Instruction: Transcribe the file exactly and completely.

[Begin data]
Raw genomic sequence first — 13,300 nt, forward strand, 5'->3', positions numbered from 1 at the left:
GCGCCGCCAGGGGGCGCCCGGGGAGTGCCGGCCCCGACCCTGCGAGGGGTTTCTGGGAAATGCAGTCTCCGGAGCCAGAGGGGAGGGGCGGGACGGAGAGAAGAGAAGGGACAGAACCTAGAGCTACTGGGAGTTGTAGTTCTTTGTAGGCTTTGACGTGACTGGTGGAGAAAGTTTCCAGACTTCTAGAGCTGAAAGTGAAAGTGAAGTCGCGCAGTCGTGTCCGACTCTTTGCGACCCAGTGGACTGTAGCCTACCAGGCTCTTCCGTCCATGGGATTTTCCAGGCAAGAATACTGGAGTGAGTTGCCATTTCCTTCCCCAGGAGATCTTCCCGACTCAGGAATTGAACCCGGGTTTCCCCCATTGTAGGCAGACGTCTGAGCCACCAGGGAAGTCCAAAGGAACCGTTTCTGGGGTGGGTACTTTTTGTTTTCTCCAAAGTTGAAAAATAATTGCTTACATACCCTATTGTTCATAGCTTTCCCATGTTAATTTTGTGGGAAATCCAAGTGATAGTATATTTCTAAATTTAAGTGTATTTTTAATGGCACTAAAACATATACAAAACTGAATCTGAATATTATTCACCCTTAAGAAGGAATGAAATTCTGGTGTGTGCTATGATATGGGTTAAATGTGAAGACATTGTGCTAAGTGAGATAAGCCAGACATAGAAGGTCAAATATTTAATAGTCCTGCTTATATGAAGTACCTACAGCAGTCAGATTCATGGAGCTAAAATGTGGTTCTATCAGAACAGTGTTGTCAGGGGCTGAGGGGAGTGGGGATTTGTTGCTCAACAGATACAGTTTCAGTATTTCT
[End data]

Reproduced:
Raw genomic sequence first — 13,300 nt, forward strand, 5'->3', positions numbered from 1 at the left:
GCGCCGCCAGGGGGCGCCCGGGGAGTGCCGGCCCCGACCCTGCGAGGGGTTTCTGGGAAATGCAGTCTCCGGAGCCAGAGGGGAGGGGCGGGACGGAGAGAAGAGAAGGGACAGAACCTAGAGCTACTGGGAGTTGTAGTTCTTTGTAGGCTTTGACGTGACTGGTGGAGAAAGTTTCCAGACTTCTAGAGCTGAAAGTGAAAGTGAAGTCGCGCAGTCGTGTCCGACTCTTTGCGACCCAGTGGACTGTAGCCTACCAGGCTCTTCCGTCCATGGGATTTTCCAGGCAAGAATACTGGAGTGAGTTGCCATTTCCTTCCCCAGGAGATCTTCCCGACTCAGGAATTGAACCCGGGTTTCCCCCATTGTAGGCAGACGTCTGAGCCACCAGGGAAGTCCAAAGGAACCGTTTCTGGGGTGGGTACTTTTTGTTTTCTCCAAAGTTGAAAAATAATTGCTTACATACCCTATTGTTCATAGCTTTCCCATGTTAATTTTGTGGGAAATCCAAGTGATAGTATATTTCTAAATTTAAGTGTATTTTTAATGGCACTAAAACATATACAAAACTGAATCTGAATATTATTCACCCTTAAGAAGGAATGAAATTCTGGTGTGTGCTATGATATGGGTTAAATGTGAAGACATTGTGCTAAGTGAGATAAGCCAGACATAGAAGGTCAAATATTTAATAGTCCTGCTTATATGAAGTACCTACAGCAGTCAGATTCATGGAGCTAAAATGTGGTTCTATCAGAACAGTGTTGTCAGGGGCTGAGGGGAGTGGGGATTTGTTGCTCAACAGATACAGTTTCAGTATTTCT